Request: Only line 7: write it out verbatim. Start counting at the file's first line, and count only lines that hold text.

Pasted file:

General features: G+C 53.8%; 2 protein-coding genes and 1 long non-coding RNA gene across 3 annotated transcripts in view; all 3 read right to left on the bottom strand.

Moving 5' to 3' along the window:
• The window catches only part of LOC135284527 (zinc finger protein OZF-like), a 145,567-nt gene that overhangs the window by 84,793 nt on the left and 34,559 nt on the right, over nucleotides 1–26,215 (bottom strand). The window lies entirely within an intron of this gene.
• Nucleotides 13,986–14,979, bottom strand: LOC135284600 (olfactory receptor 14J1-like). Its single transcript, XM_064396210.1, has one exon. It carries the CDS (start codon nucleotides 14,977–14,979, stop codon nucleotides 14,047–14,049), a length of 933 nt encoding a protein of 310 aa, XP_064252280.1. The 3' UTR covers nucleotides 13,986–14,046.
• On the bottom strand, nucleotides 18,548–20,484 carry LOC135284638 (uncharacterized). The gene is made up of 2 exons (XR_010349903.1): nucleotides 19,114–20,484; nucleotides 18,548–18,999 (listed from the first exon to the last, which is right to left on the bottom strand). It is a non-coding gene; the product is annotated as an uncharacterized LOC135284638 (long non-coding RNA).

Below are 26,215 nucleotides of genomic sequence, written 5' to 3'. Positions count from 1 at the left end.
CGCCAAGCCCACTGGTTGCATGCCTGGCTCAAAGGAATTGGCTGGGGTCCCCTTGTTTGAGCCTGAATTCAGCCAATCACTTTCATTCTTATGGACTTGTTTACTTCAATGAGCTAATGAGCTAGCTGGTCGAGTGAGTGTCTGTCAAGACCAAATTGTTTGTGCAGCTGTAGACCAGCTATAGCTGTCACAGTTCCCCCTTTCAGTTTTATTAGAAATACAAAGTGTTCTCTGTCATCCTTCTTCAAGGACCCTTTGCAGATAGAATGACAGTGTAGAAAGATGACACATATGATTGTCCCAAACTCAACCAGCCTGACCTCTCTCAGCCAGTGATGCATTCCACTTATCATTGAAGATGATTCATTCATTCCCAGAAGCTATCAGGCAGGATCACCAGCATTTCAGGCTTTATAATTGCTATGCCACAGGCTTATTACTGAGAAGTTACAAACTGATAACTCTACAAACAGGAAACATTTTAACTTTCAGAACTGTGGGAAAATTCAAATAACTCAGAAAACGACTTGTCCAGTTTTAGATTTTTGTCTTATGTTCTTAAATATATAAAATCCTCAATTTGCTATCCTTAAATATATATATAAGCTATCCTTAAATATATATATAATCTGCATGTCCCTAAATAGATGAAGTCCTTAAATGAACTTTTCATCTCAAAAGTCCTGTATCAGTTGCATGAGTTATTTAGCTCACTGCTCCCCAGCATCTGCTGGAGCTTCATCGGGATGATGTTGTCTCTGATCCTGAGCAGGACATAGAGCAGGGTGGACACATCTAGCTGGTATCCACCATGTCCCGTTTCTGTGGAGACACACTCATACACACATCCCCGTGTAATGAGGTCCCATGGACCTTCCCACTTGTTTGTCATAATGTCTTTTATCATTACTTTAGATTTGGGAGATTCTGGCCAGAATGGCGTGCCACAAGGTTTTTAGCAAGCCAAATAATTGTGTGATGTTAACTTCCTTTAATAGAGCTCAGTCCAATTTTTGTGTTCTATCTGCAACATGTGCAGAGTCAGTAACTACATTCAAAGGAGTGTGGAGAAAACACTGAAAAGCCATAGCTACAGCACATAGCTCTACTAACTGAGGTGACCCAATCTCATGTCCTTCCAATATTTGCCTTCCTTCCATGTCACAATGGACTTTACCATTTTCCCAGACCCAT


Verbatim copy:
CGCCAAGCCCACTGGTTGCATGCCTGGCTCAAAGGAATTGGCTGGGGTCCCCTTGTTTGAGCCTGAATTCAGCCAATCACTTTCATTCTTATGGACTTGTTTACTTCAATGAGCTAATGAGCTAGCTGGTCGAGTGAGTGTCTGTCAAGACCAAATTGTTTGTGCAGCTGTAGACCAGCTATAGCTGTCACAGTTCCCCCTTTCAGTTTTATTAGAAATACAAAGTGTTCTCTGTCATCCTTCTTCAAGGACCCTTTGCAGATAGAATGACAGTGTAGAAAGATGACACATATGATTGTCCCAAACTCAACCAGCCTGACCTCTCTCAGCCAGTGATGCATTCCACTTATCATTGAAGATGATTCATTCATTCCCAGAAGCTATCAGGCAGGATCACCAGCATTTCAGGCTTTATAATTGCTATGCCACAGGCTTATTACTGAGAAGTTACAAACTGATAACTCTACAAACAGGAAACATTTTAACTTTCAGAACTGTGGGAAAATTCAAATAACTCAGAAAACGACTTGTCCAGTTTTAGATTTTTGTCTTATGTTCTTAAATATATAAAATCCTCAATTTGCTATCCTTAAATATATATATAAGCTATCCTTAAATATATATATAATCTGCATGTCCCTAAATAGATGAAGTCCTTAAATGAACTTTTCATCTCAAAAGTCCTGTATCAGTTGCATGAGTTATTTAGCTCACTGCTCCCCAGCATCTGCTGGAGCTTCATCGGGATGATGTTGTCTCTGATCCTGAGCAGGACATAGAGCAGGGTGGACACATCTAGCTGGTATCCACCATGTCCCGTTTCTGTGGAGACACACTCATACACACATCCCCGTGTAATGAGGTCCCATGGACCTTCCCACTTGTTTGTCATAATGTCTTTTATCATTACTTTAGATTTGGGAGATTCTGGCCAGAATGGCGTGCCACAAGGTTTTTAGCAAGCCAAATAATTGTGTGATGTTAACTTCCTTTAATAGAGCTCAGTCCAATTTTTGTGTTCTATCTGCAACATGTGCAGAGTCAGTAACTACATTCAAAGGAGTGTGGAGAAAACACTGAAAAGCCATAGCTACAGCACATAGCTCTACTAACTGAGGTGACCCAATCTCATGTCCTTCCAATATTTGCCTTCCTTCCATGTCACAATGGACTTTACCATTTTCCCAGACCCAT